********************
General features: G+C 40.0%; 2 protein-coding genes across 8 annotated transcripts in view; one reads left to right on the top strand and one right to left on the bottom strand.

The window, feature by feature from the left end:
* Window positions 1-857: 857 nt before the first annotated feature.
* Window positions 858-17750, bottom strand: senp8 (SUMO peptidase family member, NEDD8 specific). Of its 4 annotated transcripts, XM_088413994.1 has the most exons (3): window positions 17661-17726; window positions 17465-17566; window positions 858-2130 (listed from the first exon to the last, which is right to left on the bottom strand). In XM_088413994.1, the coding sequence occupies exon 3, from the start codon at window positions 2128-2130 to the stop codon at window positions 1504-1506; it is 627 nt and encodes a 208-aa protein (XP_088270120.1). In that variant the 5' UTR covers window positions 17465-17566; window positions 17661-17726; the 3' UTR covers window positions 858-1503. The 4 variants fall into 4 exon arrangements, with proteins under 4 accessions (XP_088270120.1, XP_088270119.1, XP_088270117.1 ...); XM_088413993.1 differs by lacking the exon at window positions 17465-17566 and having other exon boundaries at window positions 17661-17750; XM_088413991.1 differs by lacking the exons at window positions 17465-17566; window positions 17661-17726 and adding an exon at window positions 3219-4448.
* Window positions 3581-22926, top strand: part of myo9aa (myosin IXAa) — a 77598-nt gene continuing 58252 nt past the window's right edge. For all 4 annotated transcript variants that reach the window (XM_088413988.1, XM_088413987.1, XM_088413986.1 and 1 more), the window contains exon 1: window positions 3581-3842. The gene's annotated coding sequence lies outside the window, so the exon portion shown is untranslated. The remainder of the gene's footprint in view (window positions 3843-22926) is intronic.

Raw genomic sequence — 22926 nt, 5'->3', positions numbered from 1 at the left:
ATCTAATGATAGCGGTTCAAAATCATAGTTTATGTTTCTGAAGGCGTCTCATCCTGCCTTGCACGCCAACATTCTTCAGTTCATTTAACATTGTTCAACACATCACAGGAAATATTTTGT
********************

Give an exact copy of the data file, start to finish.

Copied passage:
General features: G+C 40.0%; 2 protein-coding genes across 8 annotated transcripts in view; one reads left to right on the top strand and one right to left on the bottom strand.

The window, feature by feature from the left end:
* Window positions 1-857: 857 nt before the first annotated feature.
* Window positions 858-17750, bottom strand: senp8 (SUMO peptidase family member, NEDD8 specific). Of its 4 annotated transcripts, XM_088413994.1 has the most exons (3): window positions 17661-17726; window positions 17465-17566; window positions 858-2130 (listed from the first exon to the last, which is right to left on the bottom strand). In XM_088413994.1, the coding sequence occupies exon 3, from the start codon at window positions 2128-2130 to the stop codon at window positions 1504-1506; it is 627 nt and encodes a 208-aa protein (XP_088270120.1). In that variant the 5' UTR covers window positions 17465-17566; window positions 17661-17726; the 3' UTR covers window positions 858-1503. The 4 variants fall into 4 exon arrangements, with proteins under 4 accessions (XP_088270120.1, XP_088270119.1, XP_088270117.1 ...); XM_088413993.1 differs by lacking the exon at window positions 17465-17566 and having other exon boundaries at window positions 17661-17750; XM_088413991.1 differs by lacking the exons at window positions 17465-17566; window positions 17661-17726 and adding an exon at window positions 3219-4448.
* Window positions 3581-22926, top strand: part of myo9aa (myosin IXAa) — a 77598-nt gene continuing 58252 nt past the window's right edge. For all 4 annotated transcript variants that reach the window (XM_088413988.1, XM_088413987.1, XM_088413986.1 and 1 more), the window contains exon 1: window positions 3581-3842. The gene's annotated coding sequence lies outside the window, so the exon portion shown is untranslated. The remainder of the gene's footprint in view (window positions 3843-22926) is intronic.

Raw genomic sequence — 22926 nt, 5'->3', positions numbered from 1 at the left:
ATCTAATGATAGCGGTTCAAAATCATAGTTTATGTTTCTGAAGGCGTCTCATCCTGCCTTGCACGCCAACATTCTTCAGTTCATTTAACATTGTTCAACACATCACAGGAAATATTTTGT